Does having two polarizing female figures - Teresa (Alice) and Camila (Veronica) at the heart of the plot help in setting a different tone?

Yes, of course, you have two sides of the coin. Teresa thinks in a totally different way than Camila and yet at the same time they kind of inspire each other to keep reaching to the plot. I think Camila sees Teresa like another daughter, following in her footsteps. So you have these two opposites, black and white, yin and yang, but at the end of the day, they want the same thing, just different ways to get there. And this really does help the show, it really does unite us as women. Maybe, if you don't like your enemy, then maybe you are kind of like them.

Tell us a bit about your character and her evolution. What sparked the change in Isabela?

In a chaotic experience (like the one Isabela faces - her father dies and so forth), all of these changes her, it gets her from innocent one day to the next day being a cold thing exposed to the real world. So when there's such a big change, you either sink or you swim. Right now, we are taking the mask off the innocent [Isabela]; we are taking the mask off this girl living in the teen world that you get to live in when you are in college and high school.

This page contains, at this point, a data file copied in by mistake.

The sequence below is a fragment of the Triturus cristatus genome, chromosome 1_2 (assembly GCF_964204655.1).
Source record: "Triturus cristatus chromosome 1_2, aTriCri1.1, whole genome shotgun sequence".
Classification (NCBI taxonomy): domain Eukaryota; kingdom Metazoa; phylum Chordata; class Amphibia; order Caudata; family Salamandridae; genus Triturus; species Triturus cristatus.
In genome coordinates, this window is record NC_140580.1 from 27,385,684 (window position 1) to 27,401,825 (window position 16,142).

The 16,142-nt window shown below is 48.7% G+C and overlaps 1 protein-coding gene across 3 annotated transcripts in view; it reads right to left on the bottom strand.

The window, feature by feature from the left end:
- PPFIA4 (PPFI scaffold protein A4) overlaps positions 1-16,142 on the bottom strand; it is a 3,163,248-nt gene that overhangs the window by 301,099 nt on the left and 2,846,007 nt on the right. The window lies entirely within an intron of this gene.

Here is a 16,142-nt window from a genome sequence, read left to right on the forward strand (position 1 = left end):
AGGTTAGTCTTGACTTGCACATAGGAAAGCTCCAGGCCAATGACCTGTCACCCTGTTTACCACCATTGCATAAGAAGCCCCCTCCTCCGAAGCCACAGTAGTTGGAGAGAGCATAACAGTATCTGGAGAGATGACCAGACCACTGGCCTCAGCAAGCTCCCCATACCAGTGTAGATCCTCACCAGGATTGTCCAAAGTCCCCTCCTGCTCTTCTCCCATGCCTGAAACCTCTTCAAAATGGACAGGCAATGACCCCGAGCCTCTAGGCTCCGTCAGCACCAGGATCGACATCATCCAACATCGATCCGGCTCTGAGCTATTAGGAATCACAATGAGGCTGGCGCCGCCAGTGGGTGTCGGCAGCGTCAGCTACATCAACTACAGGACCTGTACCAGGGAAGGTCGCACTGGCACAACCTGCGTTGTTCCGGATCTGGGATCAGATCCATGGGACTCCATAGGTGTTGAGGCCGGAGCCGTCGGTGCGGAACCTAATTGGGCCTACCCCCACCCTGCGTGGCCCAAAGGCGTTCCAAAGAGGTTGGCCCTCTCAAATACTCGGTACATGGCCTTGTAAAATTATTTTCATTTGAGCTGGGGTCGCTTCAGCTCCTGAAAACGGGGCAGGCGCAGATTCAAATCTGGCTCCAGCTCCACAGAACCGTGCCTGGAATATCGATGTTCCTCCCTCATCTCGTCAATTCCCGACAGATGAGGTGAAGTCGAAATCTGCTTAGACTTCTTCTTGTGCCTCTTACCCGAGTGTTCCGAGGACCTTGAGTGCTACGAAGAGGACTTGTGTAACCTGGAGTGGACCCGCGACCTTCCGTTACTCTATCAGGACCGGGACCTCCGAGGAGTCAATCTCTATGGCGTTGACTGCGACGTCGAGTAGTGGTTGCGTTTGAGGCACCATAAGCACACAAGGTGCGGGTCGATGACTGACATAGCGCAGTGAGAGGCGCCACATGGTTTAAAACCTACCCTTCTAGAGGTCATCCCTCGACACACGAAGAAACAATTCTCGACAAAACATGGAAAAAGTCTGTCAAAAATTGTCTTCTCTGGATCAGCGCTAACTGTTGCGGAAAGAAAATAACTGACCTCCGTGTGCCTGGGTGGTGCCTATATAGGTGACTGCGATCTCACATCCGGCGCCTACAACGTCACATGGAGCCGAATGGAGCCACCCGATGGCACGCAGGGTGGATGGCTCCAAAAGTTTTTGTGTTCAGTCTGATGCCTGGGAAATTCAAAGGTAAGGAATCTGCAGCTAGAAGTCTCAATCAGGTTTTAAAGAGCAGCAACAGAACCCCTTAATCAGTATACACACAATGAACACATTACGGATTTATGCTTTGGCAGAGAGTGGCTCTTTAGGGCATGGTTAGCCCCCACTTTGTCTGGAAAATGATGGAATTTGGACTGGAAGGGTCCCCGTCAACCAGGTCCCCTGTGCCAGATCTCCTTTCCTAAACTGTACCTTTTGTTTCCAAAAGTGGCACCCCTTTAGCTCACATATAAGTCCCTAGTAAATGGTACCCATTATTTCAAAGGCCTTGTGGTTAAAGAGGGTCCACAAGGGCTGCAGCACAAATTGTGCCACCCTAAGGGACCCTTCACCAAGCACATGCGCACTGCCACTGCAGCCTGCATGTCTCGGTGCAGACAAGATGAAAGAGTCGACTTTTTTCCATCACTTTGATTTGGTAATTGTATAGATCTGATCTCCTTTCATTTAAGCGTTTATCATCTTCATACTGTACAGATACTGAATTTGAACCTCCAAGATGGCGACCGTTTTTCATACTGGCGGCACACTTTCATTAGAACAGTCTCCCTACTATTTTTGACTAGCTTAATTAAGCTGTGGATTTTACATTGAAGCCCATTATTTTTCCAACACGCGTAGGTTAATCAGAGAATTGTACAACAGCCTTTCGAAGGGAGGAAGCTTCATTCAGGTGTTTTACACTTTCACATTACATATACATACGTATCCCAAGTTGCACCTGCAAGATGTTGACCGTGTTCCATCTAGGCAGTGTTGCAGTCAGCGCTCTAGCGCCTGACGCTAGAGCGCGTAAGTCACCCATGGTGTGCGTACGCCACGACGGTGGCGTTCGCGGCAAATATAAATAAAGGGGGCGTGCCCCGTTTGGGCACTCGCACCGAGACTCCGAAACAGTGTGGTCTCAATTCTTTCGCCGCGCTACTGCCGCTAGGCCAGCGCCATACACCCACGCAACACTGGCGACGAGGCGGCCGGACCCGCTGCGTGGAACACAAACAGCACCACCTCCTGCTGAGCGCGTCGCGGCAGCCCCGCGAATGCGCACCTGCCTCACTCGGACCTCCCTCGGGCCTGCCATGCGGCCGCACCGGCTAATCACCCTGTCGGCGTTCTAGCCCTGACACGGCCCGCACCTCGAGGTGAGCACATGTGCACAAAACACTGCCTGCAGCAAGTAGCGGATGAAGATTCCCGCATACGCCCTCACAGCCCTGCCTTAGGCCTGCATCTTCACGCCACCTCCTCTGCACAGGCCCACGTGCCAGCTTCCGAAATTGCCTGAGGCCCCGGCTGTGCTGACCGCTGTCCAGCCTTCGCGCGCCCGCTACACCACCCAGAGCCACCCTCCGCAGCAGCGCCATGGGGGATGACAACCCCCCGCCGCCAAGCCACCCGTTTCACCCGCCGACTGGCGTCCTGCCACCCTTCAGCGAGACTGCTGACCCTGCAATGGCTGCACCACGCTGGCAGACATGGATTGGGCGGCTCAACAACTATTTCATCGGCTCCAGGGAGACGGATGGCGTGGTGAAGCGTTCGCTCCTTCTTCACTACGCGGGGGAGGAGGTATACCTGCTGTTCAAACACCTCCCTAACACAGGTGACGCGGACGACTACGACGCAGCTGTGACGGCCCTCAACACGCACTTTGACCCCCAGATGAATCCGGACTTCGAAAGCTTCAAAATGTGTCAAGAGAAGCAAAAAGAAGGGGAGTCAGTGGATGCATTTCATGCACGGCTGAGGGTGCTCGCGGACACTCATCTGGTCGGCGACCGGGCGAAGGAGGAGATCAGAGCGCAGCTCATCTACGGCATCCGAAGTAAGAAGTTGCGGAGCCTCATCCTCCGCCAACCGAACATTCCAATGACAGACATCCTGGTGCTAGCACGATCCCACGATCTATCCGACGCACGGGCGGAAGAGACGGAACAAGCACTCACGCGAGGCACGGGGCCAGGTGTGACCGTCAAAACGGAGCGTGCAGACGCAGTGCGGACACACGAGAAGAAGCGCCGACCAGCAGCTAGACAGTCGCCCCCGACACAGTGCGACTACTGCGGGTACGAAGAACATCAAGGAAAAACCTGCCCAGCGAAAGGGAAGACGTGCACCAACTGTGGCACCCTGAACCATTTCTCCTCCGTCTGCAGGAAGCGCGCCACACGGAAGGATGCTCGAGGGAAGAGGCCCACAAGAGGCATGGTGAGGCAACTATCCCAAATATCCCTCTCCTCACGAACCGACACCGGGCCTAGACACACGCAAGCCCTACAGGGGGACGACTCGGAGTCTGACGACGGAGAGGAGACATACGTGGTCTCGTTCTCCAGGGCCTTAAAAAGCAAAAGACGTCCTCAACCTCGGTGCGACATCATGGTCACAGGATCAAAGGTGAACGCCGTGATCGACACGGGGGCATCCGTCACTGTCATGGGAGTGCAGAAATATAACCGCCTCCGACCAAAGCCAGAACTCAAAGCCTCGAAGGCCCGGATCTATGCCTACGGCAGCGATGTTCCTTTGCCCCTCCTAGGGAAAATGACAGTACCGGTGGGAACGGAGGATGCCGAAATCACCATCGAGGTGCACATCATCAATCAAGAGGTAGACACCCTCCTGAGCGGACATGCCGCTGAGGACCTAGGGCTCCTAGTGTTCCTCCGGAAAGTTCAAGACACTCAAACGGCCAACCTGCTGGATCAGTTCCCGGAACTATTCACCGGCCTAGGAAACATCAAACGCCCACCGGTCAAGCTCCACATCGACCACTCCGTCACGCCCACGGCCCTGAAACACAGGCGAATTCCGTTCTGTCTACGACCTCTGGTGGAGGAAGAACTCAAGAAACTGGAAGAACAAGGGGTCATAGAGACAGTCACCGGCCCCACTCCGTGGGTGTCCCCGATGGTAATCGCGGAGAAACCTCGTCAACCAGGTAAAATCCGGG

Do we see Isabela eventually following in her mother's footsteps? (USA Network)
Do we see Isabela eventually following in her mother's footsteps? (USA Network)

Speaking of changes, Isabela's relationship with Camila has also evolved, do we see Isabela eventually following in her mother's footsteps?

Yes, I think her true colors are definitely showing in this season. She is starting to think like [Camila], she is starting to manipulate different characters in the show, which I think is so smart for such a young girl. But it's kind of obvious for her to do that because that's all she knows how to do with her mom as the prime example. What I think is interesting is that [Isabela] uses [the manipulations] against her own mother, she does the same things that her mother does in season 3. 

It's refreshing to see Queen of the South for many reasons and one of them is the interesting mix of the cast - you got a Brazilian playing a Mexican and so on. But your casting is more true to the roots, right? How did you land the role of Isabela?

Well, I got a call from my agent in Texas and they were casting Isabela. And I truly thought I wasn't going to get it because they were looking for a really young girl, 13 to 14-year-old, and at that time I was around 20, 21-year-old. But I loved the character, I truly connected with her even with the two scenes that they gave me because it involved such a young girl feeling so many emotions and connection towards her mom, and I am very connected with my mother. So I felt an instant connection with Isabela.